In 2006, the USMNT was handed a very tough draw, with a group that included Italy, the Czech Republic and Ghana. Riding the wave of hype created by the US’s unexpected Quarterfinals finish in the 2002 World Cup and a 2005 Gold Cup win, the US were expected to draw, if not narrowly beat a solid Czech side. Instead, the Czech team took control a mere five minutes into the match with an easy goal off a header and finished the US side with two more goals despite having less possession. With very few people expecting the team to win against Italy, the US put in a Herculean effort, finishing the game with 9 men against 10 and holding Italy to a 1-1 tie. Without the help of some creative reffing, the US would likely have won the match. The US had one point, Ghana and the Czech Republic both had three and Italy had four going into the final match of the Group Stage. As long as Italy fulfilled expectations and won against the Czech Republic, the US could advance with a win over Ghana. Italy performed as expected and the US fell flat. The youngest team in the tournament had help from the referee and an injury to Claudio Reyna, but ultimately it was the United States’ lack of cohesion and creative play that led to its downfall. The overhyped United States had only 3 shots on goal the entire game. Somehow the team managed to play well against the heavily favored side and have two abysmal games against opponents that it should have beaten.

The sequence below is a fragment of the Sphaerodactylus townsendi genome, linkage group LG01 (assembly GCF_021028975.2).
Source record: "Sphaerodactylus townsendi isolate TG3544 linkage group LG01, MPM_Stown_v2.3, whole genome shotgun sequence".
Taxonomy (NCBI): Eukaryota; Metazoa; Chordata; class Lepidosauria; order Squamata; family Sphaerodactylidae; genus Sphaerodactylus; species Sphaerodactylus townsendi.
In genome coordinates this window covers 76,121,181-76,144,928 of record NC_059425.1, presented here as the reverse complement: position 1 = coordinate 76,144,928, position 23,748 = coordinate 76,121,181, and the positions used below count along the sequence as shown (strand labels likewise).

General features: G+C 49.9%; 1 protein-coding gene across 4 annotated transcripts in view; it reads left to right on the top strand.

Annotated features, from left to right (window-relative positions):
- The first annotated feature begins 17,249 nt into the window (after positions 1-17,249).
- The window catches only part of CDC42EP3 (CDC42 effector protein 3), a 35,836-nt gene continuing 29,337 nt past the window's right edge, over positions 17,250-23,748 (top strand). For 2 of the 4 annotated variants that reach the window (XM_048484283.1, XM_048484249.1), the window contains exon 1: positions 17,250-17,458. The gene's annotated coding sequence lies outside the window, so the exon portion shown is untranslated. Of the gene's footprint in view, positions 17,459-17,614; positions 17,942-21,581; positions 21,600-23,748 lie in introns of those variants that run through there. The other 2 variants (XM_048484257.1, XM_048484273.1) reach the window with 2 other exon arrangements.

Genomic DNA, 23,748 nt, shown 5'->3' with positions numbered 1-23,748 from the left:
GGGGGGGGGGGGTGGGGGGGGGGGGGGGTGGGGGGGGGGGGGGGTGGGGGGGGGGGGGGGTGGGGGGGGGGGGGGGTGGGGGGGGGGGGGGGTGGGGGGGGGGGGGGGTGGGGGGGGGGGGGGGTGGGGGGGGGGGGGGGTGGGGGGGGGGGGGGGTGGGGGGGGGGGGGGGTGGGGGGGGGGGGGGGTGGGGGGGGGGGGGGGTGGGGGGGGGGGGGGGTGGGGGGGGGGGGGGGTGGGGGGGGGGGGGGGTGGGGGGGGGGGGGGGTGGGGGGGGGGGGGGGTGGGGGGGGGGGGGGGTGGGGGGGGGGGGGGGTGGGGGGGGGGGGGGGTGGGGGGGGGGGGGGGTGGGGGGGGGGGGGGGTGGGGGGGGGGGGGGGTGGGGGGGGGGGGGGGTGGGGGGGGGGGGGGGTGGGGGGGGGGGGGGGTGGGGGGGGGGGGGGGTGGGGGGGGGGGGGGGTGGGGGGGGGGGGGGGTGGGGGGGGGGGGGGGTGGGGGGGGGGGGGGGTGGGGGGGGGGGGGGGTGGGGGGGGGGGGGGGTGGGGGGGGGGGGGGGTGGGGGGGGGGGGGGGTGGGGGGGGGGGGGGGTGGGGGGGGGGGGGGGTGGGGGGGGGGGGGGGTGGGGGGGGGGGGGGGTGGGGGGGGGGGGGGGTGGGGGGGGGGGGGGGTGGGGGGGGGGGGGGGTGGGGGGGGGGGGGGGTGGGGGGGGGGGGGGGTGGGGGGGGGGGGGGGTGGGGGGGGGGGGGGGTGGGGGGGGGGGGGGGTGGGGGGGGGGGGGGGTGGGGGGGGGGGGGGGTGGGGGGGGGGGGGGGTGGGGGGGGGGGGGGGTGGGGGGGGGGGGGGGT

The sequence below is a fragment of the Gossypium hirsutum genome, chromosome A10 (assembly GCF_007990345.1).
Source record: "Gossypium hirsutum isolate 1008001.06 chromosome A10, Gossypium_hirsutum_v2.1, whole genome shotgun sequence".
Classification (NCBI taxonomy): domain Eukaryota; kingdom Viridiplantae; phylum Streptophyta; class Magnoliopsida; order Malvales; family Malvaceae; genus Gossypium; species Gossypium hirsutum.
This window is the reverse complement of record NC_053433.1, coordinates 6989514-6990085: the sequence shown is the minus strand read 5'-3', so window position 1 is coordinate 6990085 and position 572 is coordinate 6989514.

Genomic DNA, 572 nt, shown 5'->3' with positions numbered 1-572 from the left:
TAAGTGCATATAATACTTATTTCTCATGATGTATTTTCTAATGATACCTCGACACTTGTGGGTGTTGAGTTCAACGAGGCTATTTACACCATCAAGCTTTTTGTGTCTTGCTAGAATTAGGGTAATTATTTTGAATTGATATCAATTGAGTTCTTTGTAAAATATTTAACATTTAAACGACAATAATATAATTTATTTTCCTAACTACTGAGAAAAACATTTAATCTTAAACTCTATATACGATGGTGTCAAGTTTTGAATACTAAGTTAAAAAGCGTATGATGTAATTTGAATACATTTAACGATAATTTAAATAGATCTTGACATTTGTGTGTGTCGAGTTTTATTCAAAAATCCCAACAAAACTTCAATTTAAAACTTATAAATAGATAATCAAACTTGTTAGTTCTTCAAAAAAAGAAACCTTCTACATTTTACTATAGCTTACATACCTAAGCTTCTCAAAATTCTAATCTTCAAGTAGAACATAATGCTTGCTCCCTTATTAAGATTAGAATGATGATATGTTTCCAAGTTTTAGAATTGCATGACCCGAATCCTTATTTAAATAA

The last thing the American team needs is to go into the 2010 World Cup overhyped. Much of these expectations are based on an improbable upset of Spain, one of the two best teams in the world and Euro 2008 winners, in the 2009 Confederations Cup. A dismal display in the first two games of the Cup led to an improbable 3-0 win over Egypt that coincided with Brazil’s 3-0 win over Italy, allowing the United States to advance instead of Italy based on goal difference. It was a fantastic turn of events that led a US team, which had no real expectation of staying in South Africa after the group stage, to face off against a heavily favored Spanish team that had not lost in 35 games. Boosted by an amazing performance from Tim Howard and goals from Jozy Altidore and Clint Dempsey, the US pulled off its greatest upset in the team’s modern era, beating Spain 2-0 in the semifinals of the Confederations Cup. This was surely an achievement, but it follows the US’s familiar pattern of a great performance on the heels of some serious underachievement.